Inside the church the Kris Davis Quartet worked with the sound problems like pros. They left space for Kris’ lingering piano notes to float and her husband’s drums to crescendo. They walked the line between free and beautifully controlled compositions. We spent some time trying to figure out which one is Judas.
We finished Saturday night standing at the newly remodeled High Fidelity (they took the Labatts beer signs down) for Stephanie McKay, “Soul Sister Number One.” Her sincere, heartfelt songs deserved a real band, not the hot dogs (five string bass, one handed rolls with a goofy smile) she appeared with. She has one cd out in England and another on the way here. She took the stage like Sly Stone and came out in the crowd to dance and invited people back up on stage with her. Angela Davis crossed with Diana Ross, she is a great entertainer with some real songs.
We were looking forward to seeing the tabla player, Badal Roy, with Dharma Jazz at Max’s but Badal Roy was a no show. We had seen him years ago with Ravi Shankar and he plays on Ornette Coleman’s “Tone Dialing” and a number of things with John McLaughlin. Dharma Jazz found a pretty good sub in Dan Johnson but the piano player had the better sense of rhythm. It appeared to be his band even though he announced that it was a collective.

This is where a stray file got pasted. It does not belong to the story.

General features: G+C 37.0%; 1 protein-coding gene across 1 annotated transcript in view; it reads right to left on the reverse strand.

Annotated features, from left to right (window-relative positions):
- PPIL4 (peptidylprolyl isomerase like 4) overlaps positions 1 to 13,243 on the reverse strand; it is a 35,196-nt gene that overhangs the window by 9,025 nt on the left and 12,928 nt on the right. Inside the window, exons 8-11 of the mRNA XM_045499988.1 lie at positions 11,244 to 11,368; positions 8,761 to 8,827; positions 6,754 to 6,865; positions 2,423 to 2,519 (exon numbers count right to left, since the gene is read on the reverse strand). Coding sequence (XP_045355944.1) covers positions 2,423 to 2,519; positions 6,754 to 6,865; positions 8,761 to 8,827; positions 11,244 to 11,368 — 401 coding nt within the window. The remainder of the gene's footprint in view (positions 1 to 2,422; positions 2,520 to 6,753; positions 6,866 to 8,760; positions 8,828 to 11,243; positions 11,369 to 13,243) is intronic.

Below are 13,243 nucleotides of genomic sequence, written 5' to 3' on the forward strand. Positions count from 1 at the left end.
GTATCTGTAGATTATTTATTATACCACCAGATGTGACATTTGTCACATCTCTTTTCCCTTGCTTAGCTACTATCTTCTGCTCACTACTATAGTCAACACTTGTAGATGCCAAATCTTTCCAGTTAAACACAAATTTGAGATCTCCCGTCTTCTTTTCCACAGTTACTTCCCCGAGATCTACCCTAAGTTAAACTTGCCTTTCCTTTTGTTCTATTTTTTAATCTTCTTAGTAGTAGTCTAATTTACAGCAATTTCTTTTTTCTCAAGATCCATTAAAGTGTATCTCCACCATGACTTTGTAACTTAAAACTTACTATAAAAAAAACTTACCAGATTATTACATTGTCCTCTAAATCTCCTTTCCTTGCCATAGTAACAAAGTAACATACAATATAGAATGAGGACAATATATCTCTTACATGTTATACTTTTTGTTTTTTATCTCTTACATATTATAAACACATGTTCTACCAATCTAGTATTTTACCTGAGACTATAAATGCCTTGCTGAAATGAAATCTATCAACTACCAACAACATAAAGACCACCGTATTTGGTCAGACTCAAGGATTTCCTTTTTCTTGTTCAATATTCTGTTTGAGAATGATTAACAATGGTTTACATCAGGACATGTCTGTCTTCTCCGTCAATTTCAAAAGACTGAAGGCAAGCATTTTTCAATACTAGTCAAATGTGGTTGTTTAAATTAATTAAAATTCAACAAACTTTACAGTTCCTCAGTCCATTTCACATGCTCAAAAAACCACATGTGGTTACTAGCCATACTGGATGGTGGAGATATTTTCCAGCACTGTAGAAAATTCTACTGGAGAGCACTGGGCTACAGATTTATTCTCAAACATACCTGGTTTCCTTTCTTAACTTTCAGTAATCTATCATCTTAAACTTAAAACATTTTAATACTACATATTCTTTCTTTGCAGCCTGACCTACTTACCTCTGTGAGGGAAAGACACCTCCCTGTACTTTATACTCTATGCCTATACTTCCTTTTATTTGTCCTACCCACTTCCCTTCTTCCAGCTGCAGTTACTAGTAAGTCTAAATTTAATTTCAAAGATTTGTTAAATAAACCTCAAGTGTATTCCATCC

Jazz Kamakazie on the street was not all that interesting but the show was free. They had some Kraftwerk-like electronic effects on the vocals.
Crowd at the 2008 Rochester International Jazz Festival
We were wondering if this bank makes house calls. And what would happen if if someone stole the car?